Thursday, July 13, 2006

Is fat the new race?

Beauty standards are slipping. Slipping down an increasingly-slim slope, that is. Whilst the fashion and beauty industries are thriving on the insecurity of millions, recent health scares and financial penalties such as those promoted by Giles Coren in 'Tax the Fat' serve to confirm that 'institutionalised fattism' is big business.

Recent coverage has provoked an understandable backlash and the fat-acceptance campaign in the US is bigger than ever. Concentrating on the positive aspects of being comfortable with one's body, these organisations campaign to end the open-marginalisation of overweight and obese individuals in society.

As doctors, we are indeed guilty of institutionalised fattism. Countless studies have proved that obesity is indeed linked to a higher incidence of ischaemic heart disease, diabetes, hypertension & many other physical/psychological consequences. We try our hardest to keep our patients healthy, in deference to the Body Mass Index charts.

Health is defined in WHO's Constitution as a 'state of complete physical, mental and social well-being and not merely the absence of disease or infirmity'. If somebody is happy in their overweight body, then who are we to judge them as unhealthy & paternalistically instruct them to lose weight regardless of whether they want to or not? Many lead stimulating and productive lives, as shown in this most-entertaining reply to Rachael Cooke's almost-offensive piece in last week's Observer.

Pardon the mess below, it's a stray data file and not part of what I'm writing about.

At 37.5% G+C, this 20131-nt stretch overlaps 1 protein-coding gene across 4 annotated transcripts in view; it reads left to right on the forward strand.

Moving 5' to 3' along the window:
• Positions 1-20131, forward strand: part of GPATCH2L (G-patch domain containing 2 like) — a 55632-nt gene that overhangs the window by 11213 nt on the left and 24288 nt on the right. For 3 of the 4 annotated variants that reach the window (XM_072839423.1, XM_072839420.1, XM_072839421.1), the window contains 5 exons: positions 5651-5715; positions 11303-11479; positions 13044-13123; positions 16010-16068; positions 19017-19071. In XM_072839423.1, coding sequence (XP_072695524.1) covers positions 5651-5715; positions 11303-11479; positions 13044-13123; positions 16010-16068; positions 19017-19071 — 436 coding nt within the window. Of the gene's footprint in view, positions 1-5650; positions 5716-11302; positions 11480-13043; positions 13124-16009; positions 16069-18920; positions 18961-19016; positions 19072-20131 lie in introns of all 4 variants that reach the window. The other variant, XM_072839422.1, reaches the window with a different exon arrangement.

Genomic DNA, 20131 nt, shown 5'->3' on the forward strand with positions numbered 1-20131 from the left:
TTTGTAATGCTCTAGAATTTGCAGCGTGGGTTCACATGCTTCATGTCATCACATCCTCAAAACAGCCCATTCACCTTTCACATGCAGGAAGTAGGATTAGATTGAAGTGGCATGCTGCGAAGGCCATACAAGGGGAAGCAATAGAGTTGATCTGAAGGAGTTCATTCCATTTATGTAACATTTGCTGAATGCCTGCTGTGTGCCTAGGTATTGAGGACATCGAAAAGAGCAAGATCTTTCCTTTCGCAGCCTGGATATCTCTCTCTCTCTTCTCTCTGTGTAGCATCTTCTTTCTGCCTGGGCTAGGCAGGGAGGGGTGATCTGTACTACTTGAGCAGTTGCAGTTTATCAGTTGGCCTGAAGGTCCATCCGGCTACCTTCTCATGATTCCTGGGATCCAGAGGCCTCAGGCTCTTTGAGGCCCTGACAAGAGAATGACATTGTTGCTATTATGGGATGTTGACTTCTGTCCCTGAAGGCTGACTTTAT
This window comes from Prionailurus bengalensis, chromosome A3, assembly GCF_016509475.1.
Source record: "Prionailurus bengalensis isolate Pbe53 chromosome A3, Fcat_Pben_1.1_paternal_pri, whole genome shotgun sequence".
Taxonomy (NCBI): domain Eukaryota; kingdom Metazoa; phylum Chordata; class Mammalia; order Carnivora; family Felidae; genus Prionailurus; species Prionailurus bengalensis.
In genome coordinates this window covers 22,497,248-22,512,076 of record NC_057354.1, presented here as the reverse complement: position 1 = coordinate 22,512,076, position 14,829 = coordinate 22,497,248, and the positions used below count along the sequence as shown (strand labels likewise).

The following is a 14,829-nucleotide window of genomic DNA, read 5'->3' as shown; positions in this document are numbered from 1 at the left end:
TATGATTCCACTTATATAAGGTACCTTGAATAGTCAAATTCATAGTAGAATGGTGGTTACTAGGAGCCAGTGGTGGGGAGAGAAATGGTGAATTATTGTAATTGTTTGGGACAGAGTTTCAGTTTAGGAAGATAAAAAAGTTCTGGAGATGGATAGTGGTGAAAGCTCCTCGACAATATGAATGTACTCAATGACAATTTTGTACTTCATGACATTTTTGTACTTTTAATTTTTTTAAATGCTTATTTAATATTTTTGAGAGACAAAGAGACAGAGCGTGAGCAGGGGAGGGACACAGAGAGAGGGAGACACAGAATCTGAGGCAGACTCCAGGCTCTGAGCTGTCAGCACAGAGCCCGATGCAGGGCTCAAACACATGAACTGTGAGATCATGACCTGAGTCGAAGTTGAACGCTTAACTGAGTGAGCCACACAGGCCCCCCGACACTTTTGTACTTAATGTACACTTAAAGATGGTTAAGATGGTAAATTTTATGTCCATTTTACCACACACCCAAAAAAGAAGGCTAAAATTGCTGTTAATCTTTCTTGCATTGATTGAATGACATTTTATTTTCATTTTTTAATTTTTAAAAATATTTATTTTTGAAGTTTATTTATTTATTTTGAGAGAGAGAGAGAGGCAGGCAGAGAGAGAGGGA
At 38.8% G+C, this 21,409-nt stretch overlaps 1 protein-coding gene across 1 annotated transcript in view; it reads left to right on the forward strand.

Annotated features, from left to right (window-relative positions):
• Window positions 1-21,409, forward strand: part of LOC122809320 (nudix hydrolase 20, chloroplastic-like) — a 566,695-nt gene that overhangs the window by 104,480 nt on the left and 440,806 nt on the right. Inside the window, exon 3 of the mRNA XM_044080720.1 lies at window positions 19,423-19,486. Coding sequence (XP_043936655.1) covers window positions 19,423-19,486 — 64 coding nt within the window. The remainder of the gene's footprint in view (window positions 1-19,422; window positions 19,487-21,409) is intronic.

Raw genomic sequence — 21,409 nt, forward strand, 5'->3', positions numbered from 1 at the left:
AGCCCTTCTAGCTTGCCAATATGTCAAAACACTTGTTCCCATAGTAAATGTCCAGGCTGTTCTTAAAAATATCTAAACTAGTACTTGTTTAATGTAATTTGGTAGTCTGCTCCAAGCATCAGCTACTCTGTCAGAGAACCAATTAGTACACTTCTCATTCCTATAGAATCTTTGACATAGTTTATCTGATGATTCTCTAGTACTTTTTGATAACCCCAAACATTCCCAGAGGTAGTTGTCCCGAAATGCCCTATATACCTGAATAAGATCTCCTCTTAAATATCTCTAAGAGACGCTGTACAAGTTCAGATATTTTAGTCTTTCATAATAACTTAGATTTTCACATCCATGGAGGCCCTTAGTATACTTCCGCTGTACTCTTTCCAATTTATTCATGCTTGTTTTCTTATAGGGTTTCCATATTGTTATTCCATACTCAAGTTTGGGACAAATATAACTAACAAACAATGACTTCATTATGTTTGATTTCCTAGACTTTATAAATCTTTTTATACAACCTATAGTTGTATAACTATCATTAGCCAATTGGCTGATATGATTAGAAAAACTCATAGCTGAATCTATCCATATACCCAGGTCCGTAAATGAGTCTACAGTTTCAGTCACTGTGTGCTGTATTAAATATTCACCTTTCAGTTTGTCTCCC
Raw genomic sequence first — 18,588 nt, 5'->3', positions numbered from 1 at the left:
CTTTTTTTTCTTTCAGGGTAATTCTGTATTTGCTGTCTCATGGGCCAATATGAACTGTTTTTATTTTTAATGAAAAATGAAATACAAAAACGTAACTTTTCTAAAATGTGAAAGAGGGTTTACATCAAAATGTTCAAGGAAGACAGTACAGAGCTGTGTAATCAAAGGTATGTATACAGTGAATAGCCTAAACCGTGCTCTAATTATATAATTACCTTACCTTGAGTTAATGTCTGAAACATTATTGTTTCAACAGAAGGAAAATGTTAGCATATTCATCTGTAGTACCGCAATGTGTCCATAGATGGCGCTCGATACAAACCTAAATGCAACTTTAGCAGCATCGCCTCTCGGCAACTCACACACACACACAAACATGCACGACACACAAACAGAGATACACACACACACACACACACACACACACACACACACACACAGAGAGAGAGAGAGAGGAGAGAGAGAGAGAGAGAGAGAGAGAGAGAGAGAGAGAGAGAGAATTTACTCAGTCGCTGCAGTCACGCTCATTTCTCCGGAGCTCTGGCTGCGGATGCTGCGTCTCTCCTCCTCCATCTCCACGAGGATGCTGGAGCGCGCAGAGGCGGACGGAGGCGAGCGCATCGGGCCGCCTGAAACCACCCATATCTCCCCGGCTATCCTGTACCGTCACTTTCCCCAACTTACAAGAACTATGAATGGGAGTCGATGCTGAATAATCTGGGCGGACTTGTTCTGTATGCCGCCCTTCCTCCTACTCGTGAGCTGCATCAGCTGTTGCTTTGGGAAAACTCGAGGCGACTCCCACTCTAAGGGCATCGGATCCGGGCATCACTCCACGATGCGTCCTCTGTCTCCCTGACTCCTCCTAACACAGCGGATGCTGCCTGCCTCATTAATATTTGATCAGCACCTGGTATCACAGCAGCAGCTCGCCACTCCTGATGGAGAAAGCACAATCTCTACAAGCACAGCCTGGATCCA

Read Cooke's semi-classist take on life in a fatsuit here.

3 comments:

Giskin said...

This is a really controversial issue and it's hard to know what to think! Being overweight is linked, judgementally, to character in that a lack of self-discipline is often assumed. We do live in a culture sadly obsessed with body image.

Anonymous said...

Have you noticed those folk have not gotten fat... yet. And there is always a yet in their life most of the time.

Catharine Zivkovic said...

I am fat...and the biggest "fattist" in town. It's not about being sensitive, it's about health. Should we accept smoking as a "choice" too? Lots of apparently healthy people do it. No, we know better. Medical professiionals need to help fat people by giving us the sense that we can change. We need to be supported AND held accountable.